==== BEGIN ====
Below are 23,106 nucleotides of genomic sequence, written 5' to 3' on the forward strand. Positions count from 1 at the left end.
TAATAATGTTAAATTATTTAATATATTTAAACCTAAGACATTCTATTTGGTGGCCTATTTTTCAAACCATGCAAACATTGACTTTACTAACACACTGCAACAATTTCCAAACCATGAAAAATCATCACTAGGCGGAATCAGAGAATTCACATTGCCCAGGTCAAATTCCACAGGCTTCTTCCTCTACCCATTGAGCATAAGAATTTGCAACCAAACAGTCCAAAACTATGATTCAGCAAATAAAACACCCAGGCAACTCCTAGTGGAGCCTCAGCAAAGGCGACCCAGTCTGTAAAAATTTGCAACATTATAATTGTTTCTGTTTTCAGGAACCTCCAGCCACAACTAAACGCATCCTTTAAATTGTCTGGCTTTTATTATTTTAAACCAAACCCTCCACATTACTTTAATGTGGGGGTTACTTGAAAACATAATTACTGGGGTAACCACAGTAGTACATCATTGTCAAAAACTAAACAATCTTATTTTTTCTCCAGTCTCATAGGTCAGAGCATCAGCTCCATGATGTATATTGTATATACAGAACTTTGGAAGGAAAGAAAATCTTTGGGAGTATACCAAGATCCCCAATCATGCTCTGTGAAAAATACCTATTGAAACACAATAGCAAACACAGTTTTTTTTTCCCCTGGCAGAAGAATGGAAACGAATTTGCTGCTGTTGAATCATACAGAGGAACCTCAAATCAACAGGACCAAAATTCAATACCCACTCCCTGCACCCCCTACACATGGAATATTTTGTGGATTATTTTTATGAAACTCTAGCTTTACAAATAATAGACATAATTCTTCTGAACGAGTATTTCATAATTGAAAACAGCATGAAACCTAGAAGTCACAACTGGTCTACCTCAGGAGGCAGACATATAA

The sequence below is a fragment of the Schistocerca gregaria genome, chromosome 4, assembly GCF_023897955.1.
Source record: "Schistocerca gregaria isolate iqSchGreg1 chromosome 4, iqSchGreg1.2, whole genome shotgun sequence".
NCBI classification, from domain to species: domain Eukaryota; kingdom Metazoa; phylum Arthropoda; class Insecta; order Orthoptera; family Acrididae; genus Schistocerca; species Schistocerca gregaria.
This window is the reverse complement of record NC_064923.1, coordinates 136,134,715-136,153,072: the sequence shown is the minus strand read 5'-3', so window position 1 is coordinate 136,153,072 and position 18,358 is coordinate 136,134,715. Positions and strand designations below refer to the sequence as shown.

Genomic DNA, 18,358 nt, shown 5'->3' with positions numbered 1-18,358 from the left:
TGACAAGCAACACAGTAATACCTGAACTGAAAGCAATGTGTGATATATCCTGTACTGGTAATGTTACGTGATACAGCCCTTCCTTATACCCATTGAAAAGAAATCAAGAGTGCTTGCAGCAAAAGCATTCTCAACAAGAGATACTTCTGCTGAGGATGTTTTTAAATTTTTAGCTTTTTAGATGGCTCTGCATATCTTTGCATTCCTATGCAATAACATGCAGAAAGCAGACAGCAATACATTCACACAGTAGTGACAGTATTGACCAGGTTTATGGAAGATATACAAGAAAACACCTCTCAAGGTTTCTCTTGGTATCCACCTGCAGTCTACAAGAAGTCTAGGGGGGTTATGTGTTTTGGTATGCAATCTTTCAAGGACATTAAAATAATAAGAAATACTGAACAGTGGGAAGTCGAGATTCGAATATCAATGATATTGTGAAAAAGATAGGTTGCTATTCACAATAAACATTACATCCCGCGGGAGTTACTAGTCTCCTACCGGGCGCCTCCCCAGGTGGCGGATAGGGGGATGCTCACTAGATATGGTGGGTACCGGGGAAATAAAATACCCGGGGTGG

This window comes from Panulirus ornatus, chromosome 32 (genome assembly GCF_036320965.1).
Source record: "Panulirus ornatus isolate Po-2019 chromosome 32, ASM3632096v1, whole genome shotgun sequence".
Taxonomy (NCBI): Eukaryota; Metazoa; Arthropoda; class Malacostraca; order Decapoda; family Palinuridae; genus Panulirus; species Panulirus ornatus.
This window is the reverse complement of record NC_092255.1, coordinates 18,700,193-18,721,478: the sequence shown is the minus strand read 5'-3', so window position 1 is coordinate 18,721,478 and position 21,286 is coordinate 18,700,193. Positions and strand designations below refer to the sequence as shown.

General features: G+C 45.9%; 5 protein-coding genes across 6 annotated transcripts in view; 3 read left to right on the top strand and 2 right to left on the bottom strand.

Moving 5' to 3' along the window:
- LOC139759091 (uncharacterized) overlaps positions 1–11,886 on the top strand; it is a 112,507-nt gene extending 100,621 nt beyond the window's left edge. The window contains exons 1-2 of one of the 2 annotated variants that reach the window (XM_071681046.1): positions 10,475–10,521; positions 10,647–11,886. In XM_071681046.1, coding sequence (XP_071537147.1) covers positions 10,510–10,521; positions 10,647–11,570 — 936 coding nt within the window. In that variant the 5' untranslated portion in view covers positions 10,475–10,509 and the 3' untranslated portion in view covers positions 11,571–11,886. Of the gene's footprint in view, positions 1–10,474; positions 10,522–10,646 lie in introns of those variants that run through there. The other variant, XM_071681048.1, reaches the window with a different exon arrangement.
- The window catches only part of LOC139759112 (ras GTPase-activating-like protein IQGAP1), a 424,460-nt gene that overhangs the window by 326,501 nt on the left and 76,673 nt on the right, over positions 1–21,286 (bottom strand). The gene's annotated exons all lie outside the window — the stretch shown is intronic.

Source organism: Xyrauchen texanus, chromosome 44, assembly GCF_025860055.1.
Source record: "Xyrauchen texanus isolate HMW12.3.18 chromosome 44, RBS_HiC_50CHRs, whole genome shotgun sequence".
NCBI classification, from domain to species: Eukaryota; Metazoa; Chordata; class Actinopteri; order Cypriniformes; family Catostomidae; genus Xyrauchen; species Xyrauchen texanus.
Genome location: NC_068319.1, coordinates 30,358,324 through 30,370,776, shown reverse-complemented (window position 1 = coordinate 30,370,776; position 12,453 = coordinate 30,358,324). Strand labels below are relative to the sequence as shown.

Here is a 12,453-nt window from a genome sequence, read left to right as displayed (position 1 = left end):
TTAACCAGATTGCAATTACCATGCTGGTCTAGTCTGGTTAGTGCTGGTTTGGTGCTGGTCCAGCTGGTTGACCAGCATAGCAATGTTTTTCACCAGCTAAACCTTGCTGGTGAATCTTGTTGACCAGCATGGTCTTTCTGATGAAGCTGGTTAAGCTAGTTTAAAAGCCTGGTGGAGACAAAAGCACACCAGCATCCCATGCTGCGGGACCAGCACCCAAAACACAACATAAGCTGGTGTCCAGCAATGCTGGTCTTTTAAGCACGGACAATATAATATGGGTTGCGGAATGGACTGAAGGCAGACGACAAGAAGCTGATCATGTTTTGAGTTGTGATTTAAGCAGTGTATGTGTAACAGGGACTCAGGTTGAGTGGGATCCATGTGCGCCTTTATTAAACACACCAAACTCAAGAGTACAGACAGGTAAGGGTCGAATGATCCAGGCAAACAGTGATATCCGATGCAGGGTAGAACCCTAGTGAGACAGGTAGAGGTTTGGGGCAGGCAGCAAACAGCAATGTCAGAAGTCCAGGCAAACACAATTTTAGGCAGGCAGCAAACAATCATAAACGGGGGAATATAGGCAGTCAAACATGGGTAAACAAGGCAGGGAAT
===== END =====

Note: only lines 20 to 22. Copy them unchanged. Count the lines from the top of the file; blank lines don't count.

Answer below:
Genome location: NC_068319.1, coordinates 30,358,324 through 30,370,776, shown reverse-complemented (window position 1 = coordinate 30,370,776; position 12,453 = coordinate 30,358,324). Strand labels below are relative to the sequence as shown.

Here is a 12,453-nt window from a genome sequence, read left to right as displayed (position 1 = left end):
TTAACCAGATTGCAATTACCATGCTGGTCTAGTCTGGTTAGTGCTGGTTTGGTGCTGGTCCAGCTGGTTGACCAGCATAGCAATGTTTTTCACCAGCTAAACCTTGCTGGTGAATCTTGTTGACCAGCATGGTCTTTCTGATGAAGCTGGTTAAGCTAGTTTAAAAGCCTGGTGGAGACAAAAGCACACCAGCATCCCATGCTGCGGGACCAGCACCCAAAACACAACATAAGCTGGTGTCCAGCAATGCTGGTCTTTTAAGCACGGACAATATAATATGGGTTGCGGAATGGACTGAAGGCAGACGACAAGAAGCTGATCATGTTTTGAGTTGTGATTTAAGCAGTGTATGTGTAACAGGGACTCAGGTTGAGTGGGATCCATGTGCGCCTTTATTAAACACACCAAACTCAAGAGTACAGACAGGTAAGGGTCGAATGATCCAGGCAAACAGTGATATCCGATGCAGGGTAGAACCCTAGTGAGACAGGTAGAGGTTTGGGGCAGGCAGCAAACAGCAATGTCAGAAGTCCAGGCAAACACAATTTTAGGCAGGCAGCAAACAATCATAAACGGGGGAATATAGGCAGTCAAACATGGGTAAACAAGGCAGGGAAT